Formerly the treasurer with the Schoolboys, Mr Lanskey has spent at least 10 years in executive roles within the state and national rugby league setup.
Juggling those roles with additional responsibilities as Chairman of the Wide Bay School Sports Board and independent director of the Queensland Rugby League Central Division, Mr Lanskey's exhaustive efforts to create learning pathways and sporting opportunities for Gympie kids cannot be questioned.
He said Gympie High's recent consultation with the public to develop a four-year strategic plan for successful students, quality staff and an engaged community within the school headlined an exciting future for education around the region.
Madill Family (2018 POWER 30 #9)
AN ICONIC Gympie family with as much passion for their community as their motoring business, the Madills land inside the top 10 of the 2018 Power 30 list for a second straight year.
Brothers Tom and Alex Madill founded the company in 1935, before Tom's sons Garth and John began building on their father's legacy in 1966 when Garth joined the Madill Motor Group as a trainee, before John came on board in 1975.
Three generations of the family have worked with passion and tireless dedication to create one of Gympie's biggest business empires, with John's son Adam and Garth's son John Scott now playing significant roles in the continued success of the Madill brand.
What began as two dealerships in '75 grew to become seven today, with Holden, HSV, Toyota, Isuzu Trucks, Mazda, Honda and Suzuki all brands sold under the Madill name.
Their Isuzu Trucks brand at Forest Glen supplies vehicles to the entire Sunshine Coast.
Last year the family became owners and operators of RACQ Roadside Assistance services through Caloundra to Noosa and insurance officers from Maroochydore to Noosa.
Maintaining around 60 employees in the Gold City and a further 60 at Madill dealerships in Noosa and Forest Glen, the Motor Group family uphold teamwork above all other factors in their formula for sustained success.
They also own the Gold Nugget Service Station at the entrance to town, and credit their loyal employees and managers across all of their business ventures for playing a role in their longevity.
An ever-present name in various Gympie- based causes, annual events and organisations, the Madills have kept their strong belief in giving back to the community they have worked so hard in.
The Madill Motor Group continue to serves as prominent sponsor of Gympie Turf Club, with tickets available for a winner's choice giveaway car available at every race day on the calendar.
The lucky winner has the choice of a Suzuki Swift, a Mazda 2, a Toyota Yaris or a Holden Barina.
Earlier this year, Madill Mazda sponsored the People's Choice category at the 2018 Gympie Chamber of Commerce Business Awards, which was won by Victory College.
John Madill Toyota continues to sponsor Roadcraft, an initiative the family have been involved with since Tom served in an executive role during the Driver Education program's formative days.
Garth is heavily invested in the Prostate Cancer Foundation of Australia committee, and the PCFA is a major beneficiary of the Madill Motor Group.
John and Garth are both recipients of the Paul Harris fellowship in the Rotary Club of Gympie and Cooloola, and John is the president of the Salvation Army Noosa Region Red Shield Appeal fundraiser.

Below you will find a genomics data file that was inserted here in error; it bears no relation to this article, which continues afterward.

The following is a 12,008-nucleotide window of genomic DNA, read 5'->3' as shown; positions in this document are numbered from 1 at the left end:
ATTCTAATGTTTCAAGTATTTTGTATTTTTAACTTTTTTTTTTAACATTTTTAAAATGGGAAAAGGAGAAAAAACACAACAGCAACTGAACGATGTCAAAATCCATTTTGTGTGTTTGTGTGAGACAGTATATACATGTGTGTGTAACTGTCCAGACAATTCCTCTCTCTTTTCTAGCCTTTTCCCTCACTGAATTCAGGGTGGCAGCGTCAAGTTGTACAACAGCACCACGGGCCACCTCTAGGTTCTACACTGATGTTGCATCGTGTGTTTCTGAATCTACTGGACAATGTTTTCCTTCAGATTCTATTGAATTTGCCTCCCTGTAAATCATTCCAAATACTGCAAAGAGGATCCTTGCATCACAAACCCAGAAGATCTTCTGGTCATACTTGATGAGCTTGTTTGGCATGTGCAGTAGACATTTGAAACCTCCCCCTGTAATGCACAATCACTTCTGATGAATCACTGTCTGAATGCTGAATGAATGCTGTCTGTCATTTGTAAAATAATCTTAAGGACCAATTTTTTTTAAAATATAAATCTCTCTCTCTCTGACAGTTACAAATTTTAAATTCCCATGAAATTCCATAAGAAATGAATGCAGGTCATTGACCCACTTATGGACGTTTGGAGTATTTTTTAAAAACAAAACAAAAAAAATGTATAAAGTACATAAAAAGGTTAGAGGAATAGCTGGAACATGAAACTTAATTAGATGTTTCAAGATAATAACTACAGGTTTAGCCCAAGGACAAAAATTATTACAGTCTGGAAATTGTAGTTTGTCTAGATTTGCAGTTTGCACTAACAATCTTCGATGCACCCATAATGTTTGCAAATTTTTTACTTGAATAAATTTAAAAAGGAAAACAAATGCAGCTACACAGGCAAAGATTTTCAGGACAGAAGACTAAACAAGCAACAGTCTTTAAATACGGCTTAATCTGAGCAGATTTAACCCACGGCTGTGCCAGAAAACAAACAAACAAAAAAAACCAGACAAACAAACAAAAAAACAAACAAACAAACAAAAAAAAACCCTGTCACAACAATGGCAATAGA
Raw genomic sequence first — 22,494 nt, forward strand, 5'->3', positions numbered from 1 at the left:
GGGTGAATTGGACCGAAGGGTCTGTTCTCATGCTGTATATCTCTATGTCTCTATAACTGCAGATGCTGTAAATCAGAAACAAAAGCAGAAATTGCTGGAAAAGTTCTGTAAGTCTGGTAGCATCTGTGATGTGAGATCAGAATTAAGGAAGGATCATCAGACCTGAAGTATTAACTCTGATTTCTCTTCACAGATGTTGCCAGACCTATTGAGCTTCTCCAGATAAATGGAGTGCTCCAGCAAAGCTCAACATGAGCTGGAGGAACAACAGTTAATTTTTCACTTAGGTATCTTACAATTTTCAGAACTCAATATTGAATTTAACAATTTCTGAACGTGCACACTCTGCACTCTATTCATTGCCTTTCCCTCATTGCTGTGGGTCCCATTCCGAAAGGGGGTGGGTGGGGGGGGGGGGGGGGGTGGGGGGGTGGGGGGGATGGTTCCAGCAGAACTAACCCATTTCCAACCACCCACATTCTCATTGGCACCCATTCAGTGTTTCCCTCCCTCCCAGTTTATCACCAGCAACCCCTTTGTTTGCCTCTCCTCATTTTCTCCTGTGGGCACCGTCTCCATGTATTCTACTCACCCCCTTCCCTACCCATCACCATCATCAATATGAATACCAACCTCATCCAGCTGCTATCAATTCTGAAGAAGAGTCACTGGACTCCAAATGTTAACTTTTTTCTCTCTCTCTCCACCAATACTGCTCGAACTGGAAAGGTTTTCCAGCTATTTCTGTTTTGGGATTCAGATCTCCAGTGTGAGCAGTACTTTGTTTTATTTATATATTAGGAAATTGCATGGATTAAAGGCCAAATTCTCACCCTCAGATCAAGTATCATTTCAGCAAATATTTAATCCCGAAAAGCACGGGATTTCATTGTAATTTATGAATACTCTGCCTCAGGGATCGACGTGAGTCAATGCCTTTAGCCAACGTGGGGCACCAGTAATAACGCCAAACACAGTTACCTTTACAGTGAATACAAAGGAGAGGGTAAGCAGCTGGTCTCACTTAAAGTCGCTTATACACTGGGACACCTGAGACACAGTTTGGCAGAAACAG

Adam serves as chair of the Gympie Salvation Army Red Shield Appeal, and represents the Madill Motor Group as a member of the Chamber of Commerce.
The Gympie Vets Golf group, Little Haven Palliative Care, the Tin Can Bay Coast Guard and the Rattler Railway Company feature as just some of the regional community groups the Madills remain affiliated with.
Bob Fredman (2018 POWER 30 #5)
IN THE same way you can't take the country out of the boy, it seems you can't take the council and community service out of Bob Fredman.
Described as the "last of his kind" by Gympie historian DrElaine Brown, the Gympie councillor's connection with councils reaches right back to work experience at Widgee in 1974.
He was employed there in 1977 and from that he worked his way all the way up to head of engineering before retiring after 40 years.
In among this, he juggled a love for heritage and history through his role with the National Trust, which included a run as chairman of the group.
Some would be content to call that a career, but Cr Fredman took it as an opportunity to continue making a difference in the region and stood for the seat of Division 8 when it was vacated by James Cochrane early this year.
In doing so, he proved he had not worn out his welcome and took the seat in a landslide - proof that rampant publicity is not always needed to be influential.
In the four months since he took the seat, he has queried a number of council decisions and the impact they'll have on the region's ratepayers, including the proposed $3million upper Mary St upgrade, this year's rate rise, and the decision to bring in new rules that lock out councillors from some developer meetings.
His arrival on the council has also reignited the passion of those in the region who question the path the current council is walking.
His passion for the region does not stop politically, either.
Until recently he was a key player among the region's heritage protection and historical societies, driven by a passion for Gympie's past.
While Tom Grady and Jody Allen did not make the list as individuals, they have become a joint force with their spouse.
Together Jody and Brendan Allen took out spot number 15 on this year's Power 30, while Tom Grady and wife Lyn are number 13 on the list.